Genetically enhanced bacteria wired with color vision create artworkEnlarge (credit: Fernandez-Rodriguez et al.)
With genetically engineered color vision, gut-dwelling bacteria transform into vibrant artists—though their work is a bit derivative.
In a study published in Nature Chemical Biology, MIT researchers wired Escherichia coli with a synthetic network of 18 genes that allows them to sense and respond to red, green, and blue. Once excited by the colors, the genetic circuitry activates and inspires the bacteria to produce corresponding pigments or fluorescent proteins. Mats of microbes then turn their petri dishes into canvases, creating vivid replicas of patterns and artwork.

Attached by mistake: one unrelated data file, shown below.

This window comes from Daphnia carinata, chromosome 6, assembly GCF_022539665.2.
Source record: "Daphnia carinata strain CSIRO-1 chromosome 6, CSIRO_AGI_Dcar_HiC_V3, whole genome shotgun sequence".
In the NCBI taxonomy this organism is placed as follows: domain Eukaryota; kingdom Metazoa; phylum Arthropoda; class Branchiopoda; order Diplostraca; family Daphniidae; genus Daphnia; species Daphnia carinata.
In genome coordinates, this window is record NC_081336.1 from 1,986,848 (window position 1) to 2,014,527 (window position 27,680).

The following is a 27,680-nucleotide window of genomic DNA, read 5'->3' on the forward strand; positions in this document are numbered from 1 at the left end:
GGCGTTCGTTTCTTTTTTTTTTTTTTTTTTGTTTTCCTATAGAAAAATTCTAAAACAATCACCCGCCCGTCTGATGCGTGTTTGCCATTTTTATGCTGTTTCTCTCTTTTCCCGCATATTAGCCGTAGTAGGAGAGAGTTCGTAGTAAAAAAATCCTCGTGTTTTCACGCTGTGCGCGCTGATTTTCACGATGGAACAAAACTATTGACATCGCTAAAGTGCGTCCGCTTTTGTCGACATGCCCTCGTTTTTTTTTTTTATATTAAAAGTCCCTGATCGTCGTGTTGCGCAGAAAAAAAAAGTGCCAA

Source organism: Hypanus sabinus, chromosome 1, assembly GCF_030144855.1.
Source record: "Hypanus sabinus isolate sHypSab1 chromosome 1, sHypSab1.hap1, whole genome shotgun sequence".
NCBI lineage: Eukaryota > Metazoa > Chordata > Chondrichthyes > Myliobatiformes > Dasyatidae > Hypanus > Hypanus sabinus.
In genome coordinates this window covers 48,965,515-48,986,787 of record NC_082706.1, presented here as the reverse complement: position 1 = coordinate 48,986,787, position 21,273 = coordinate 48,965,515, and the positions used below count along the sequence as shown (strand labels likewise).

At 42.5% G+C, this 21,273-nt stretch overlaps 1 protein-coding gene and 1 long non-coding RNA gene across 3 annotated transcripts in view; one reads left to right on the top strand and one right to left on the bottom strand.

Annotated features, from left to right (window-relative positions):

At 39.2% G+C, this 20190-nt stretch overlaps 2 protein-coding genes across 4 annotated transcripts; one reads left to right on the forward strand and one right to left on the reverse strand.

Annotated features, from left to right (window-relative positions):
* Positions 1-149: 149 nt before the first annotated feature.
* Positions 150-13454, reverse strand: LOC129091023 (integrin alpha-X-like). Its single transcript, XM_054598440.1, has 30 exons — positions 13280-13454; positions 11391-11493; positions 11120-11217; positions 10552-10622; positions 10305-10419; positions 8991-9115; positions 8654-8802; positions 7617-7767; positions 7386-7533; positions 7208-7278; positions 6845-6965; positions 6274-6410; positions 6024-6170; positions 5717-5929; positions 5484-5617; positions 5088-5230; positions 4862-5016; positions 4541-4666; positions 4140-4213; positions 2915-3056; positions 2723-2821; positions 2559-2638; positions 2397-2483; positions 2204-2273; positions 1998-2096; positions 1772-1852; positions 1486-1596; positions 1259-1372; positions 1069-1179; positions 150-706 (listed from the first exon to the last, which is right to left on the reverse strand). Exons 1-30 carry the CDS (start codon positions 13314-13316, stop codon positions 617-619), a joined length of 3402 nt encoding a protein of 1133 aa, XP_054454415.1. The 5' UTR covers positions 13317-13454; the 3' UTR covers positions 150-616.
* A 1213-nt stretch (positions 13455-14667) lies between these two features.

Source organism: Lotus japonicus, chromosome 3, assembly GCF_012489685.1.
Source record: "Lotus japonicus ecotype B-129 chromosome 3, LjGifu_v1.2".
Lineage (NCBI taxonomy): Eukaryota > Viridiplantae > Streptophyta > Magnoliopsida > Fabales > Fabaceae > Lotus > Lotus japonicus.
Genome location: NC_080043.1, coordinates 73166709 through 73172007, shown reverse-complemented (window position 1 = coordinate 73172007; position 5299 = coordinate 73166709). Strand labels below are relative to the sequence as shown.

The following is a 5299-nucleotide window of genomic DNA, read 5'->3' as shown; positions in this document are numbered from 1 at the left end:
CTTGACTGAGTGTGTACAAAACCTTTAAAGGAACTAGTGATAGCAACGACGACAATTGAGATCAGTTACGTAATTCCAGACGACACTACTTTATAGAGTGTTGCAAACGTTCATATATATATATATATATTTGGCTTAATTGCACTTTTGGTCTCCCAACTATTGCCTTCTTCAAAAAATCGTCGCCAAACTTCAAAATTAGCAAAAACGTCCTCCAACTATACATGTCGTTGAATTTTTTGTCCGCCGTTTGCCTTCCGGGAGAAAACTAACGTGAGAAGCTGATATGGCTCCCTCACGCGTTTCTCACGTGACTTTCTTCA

Right now, the bright bacteria simply demonstrate how far synthetic biologists have come in genetic tinkering.

But, in the future, the researchers, led by MIT’s Christopher Voigt, hope that the RGB microbes could find a variety of applications. “Colored light offers many channels to pattern cells to build tissues or materials, control cells at a distance, or serve as a means of communication between electronic and biological systems,” Voigt and his colleagues write.
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